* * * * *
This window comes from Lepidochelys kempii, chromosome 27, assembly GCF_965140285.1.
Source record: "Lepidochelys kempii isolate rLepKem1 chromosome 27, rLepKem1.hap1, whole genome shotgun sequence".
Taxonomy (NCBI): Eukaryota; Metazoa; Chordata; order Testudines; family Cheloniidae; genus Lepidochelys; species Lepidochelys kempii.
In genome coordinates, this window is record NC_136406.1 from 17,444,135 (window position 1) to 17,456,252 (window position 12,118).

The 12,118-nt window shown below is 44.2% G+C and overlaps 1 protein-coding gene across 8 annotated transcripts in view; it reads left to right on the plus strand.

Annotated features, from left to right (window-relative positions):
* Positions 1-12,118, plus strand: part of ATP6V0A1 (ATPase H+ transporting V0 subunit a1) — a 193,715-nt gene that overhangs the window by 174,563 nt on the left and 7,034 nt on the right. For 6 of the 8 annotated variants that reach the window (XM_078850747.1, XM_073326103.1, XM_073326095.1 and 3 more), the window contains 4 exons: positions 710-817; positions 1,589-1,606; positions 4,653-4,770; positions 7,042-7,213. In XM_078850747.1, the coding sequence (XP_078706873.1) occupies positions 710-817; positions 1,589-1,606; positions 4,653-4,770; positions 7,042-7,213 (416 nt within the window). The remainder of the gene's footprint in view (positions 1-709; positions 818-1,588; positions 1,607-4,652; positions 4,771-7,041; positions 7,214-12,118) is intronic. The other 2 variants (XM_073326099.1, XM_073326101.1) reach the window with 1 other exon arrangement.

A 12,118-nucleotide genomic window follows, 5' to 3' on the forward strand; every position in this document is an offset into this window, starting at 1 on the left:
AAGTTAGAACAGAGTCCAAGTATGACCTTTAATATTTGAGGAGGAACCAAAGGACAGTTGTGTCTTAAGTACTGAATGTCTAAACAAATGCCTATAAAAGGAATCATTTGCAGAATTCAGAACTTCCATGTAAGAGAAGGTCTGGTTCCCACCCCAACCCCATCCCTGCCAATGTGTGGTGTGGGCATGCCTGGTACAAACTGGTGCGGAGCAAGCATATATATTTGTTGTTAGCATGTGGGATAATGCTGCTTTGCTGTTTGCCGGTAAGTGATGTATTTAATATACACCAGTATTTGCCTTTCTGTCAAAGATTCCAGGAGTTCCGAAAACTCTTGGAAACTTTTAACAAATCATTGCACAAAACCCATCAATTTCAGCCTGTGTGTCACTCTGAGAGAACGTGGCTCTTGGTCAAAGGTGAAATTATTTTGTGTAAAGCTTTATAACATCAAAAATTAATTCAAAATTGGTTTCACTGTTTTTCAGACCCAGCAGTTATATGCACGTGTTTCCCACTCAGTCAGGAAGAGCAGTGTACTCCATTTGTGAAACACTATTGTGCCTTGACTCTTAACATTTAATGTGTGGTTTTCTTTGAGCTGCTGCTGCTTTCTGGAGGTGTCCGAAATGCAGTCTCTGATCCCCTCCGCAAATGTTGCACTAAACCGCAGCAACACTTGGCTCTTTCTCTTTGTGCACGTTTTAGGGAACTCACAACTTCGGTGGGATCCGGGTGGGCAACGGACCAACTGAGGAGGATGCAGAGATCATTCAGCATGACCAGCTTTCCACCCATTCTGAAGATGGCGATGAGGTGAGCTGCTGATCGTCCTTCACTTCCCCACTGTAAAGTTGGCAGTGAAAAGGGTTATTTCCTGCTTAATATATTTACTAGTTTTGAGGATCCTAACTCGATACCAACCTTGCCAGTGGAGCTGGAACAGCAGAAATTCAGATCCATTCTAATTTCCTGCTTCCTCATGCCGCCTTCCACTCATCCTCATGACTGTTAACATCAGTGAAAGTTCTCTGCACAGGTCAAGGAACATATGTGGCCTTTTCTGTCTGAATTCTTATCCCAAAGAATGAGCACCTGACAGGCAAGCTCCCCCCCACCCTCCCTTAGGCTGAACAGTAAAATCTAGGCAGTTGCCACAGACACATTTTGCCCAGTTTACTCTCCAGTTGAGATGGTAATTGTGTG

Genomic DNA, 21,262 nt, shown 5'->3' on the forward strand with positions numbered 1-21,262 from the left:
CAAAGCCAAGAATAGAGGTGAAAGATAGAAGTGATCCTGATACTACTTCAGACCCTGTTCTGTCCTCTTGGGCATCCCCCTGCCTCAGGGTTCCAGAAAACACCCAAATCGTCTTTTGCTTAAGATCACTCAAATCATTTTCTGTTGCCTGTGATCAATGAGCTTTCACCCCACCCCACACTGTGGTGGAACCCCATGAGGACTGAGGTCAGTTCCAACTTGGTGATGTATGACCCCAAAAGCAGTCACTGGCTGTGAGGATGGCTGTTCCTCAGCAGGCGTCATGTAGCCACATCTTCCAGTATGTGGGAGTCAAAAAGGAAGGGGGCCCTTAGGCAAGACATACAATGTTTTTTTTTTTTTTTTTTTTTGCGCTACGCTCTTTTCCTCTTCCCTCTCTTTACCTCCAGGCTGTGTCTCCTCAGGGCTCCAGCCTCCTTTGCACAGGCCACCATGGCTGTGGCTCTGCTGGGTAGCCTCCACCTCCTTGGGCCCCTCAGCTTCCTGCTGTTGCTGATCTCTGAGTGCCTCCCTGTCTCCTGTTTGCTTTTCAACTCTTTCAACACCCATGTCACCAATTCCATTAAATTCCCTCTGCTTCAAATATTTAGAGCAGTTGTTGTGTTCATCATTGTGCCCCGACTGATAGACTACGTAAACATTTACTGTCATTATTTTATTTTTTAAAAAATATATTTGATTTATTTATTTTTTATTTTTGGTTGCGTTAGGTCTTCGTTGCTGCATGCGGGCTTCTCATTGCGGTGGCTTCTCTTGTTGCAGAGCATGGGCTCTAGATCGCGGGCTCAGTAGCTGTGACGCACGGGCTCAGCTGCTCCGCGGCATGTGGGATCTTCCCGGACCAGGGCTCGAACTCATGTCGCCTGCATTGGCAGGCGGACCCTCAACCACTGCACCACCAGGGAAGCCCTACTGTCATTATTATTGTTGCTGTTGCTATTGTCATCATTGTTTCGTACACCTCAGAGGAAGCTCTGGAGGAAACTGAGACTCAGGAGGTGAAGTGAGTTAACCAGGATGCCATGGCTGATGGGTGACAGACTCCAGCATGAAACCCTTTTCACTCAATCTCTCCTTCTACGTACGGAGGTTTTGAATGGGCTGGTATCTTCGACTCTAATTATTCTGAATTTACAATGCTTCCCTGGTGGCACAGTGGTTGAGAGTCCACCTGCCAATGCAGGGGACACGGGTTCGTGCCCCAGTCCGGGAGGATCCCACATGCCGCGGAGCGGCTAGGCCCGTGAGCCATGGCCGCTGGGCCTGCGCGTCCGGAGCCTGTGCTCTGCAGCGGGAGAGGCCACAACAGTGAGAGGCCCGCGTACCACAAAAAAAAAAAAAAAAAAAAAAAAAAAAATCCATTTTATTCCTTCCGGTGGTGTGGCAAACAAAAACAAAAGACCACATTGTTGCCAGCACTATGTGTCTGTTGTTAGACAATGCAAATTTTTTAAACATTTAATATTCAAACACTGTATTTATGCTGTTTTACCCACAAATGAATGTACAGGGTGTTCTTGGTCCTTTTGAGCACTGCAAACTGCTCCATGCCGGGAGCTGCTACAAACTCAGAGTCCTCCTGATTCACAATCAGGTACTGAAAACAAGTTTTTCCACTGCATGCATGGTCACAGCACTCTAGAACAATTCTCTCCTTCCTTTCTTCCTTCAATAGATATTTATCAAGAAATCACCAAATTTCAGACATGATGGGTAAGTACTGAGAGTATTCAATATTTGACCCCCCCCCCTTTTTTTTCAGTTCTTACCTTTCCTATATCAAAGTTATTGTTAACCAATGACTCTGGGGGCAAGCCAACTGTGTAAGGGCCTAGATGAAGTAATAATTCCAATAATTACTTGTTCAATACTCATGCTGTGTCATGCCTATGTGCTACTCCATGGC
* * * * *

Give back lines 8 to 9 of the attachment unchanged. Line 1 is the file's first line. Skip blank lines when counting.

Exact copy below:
A 12,118-nucleotide genomic window follows, 5' to 3' on the forward strand; every position in this document is an offset into this window, starting at 1 on the left:
AAGTTAGAACAGAGTCCAAGTATGACCTTTAATATTTGAGGAGGAACCAAAGGACAGTTGTGTCTTAAGTACTGAATGTCTAAACAAATGCCTATAAAAGGAATCATTTGCAGAATTCAGAACTTCCATGTAAGAGAAGGTCTGGTTCCCACCCCAACCCCATCCCTGCCAATGTGTGGTGTGGGCATGCCTGGTACAAACTGGTGCGGAGCAAGCATATATATTTGTTGTTAGCATGTGGGATAATGCTGCTTTGCTGTTTGCCGGTAAGTGATGTATTTAATATACACCAGTATTTGCCTTTCTGTCAAAGATTCCAGGAGTTCCGAAAACTCTTGGAAACTTTTAACAAATCATTGCACAAAACCCATCAATTTCAGCCTGTGTGTCACTCTGAGAGAACGTGGCTCTTGGTCAAAGGTGAAATTATTTTGTGTAAAGCTTTATAACATCAAAAATTAATTCAAAATTGGTTTCACTGTTTTTCAGACCCAGCAGTTATATGCACGTGTTTCCCACTCAGTCAGGAAGAGCAGTGTACTCCATTTGTGAAACACTATTGTGCCTTGACTCTTAACATTTAATGTGTGGTTTTCTTTGAGCTGCTGCTGCTTTCTGGAGGTGTCCGAAATGCAGTCTCTGATCCCCTCCGCAAATGTTGCACTAAACCGCAGCAACACTTGGCTCTTTCTCTTTGTGCACGTTTTAGGGAACTCACAACTTCGGTGGGATCCGGGTGGGCAACGGACCAACTGAGGAGGATGCAGAGATCATTCAGCATGACCAGCTTTCCACCCATTCTGAAGATGGCGATGAGGTGAGCTGCTGATCGTCCTTCACTTCCCCACTGTAAAGTTGGCAGTGAAAAGGGTTATTTCCTGCTTAATATATTTACTAGTTTTGAGGATCCTAACTCGATACCAACCTTGCCAGTGGAGCTGGAACAGCAGAAATTCAGATCCATTCTAATTTCCTGCTTCCTCATGCCGCCTTCCACTCATCCTCATGACTGTTAACATCAGTGAAAGTTCTCTGCACAGGTCAAGGAACATATGTGGCCTTTTCTGTCTGAATTCTTATCCCAAAGAATGAGCACCTGACAGGCAAGCTCCCCCCCACCCTCCCTTAGGCTGAACAGTAAAATCTAGGCAGTTGCCACAGACACATTTTGCCCAGTTTACTCTCCAGTTGAGATGGTAATTGTGTG